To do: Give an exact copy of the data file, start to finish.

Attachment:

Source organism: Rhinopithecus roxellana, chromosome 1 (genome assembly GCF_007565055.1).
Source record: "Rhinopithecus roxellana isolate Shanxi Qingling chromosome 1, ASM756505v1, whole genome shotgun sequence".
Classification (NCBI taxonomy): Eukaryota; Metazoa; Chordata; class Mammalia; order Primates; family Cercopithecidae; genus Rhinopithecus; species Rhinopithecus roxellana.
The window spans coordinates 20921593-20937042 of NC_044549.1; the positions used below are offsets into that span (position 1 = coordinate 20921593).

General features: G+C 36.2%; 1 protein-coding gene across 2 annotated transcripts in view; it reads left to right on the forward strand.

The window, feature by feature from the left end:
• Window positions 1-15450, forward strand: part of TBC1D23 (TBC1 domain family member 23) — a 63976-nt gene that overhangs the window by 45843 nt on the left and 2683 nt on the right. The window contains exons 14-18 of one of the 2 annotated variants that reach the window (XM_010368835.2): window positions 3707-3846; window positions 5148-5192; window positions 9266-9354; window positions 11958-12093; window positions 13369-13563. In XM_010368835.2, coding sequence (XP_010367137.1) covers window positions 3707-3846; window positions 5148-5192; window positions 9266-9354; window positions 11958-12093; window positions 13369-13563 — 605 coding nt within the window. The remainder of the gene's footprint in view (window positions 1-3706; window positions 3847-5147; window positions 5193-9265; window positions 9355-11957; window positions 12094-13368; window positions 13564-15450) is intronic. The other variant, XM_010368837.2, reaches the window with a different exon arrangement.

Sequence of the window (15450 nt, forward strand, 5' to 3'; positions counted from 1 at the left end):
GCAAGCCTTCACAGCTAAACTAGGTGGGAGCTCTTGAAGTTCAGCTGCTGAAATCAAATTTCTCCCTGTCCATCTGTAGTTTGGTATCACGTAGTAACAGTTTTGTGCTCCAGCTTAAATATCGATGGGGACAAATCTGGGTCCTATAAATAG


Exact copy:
Source organism: Rhinopithecus roxellana, chromosome 1 (genome assembly GCF_007565055.1).
Source record: "Rhinopithecus roxellana isolate Shanxi Qingling chromosome 1, ASM756505v1, whole genome shotgun sequence".
Classification (NCBI taxonomy): Eukaryota; Metazoa; Chordata; class Mammalia; order Primates; family Cercopithecidae; genus Rhinopithecus; species Rhinopithecus roxellana.
The window spans coordinates 20921593-20937042 of NC_044549.1; the positions used below are offsets into that span (position 1 = coordinate 20921593).

General features: G+C 36.2%; 1 protein-coding gene across 2 annotated transcripts in view; it reads left to right on the forward strand.

The window, feature by feature from the left end:
• Window positions 1-15450, forward strand: part of TBC1D23 (TBC1 domain family member 23) — a 63976-nt gene that overhangs the window by 45843 nt on the left and 2683 nt on the right. The window contains exons 14-18 of one of the 2 annotated variants that reach the window (XM_010368835.2): window positions 3707-3846; window positions 5148-5192; window positions 9266-9354; window positions 11958-12093; window positions 13369-13563. In XM_010368835.2, coding sequence (XP_010367137.1) covers window positions 3707-3846; window positions 5148-5192; window positions 9266-9354; window positions 11958-12093; window positions 13369-13563 — 605 coding nt within the window. The remainder of the gene's footprint in view (window positions 1-3706; window positions 3847-5147; window positions 5193-9265; window positions 9355-11957; window positions 12094-13368; window positions 13564-15450) is intronic. The other variant, XM_010368837.2, reaches the window with a different exon arrangement.

Sequence of the window (15450 nt, forward strand, 5' to 3'; positions counted from 1 at the left end):
GCAAGCCTTCACAGCTAAACTAGGTGGGAGCTCTTGAAGTTCAGCTGCTGAAATCAAATTTCTCCCTGTCCATCTGTAGTTTGGTATCACGTAGTAACAGTTTTGTGCTCCAGCTTAAATATCGATGGGGACAAATCTGGGTCCTATAAATAG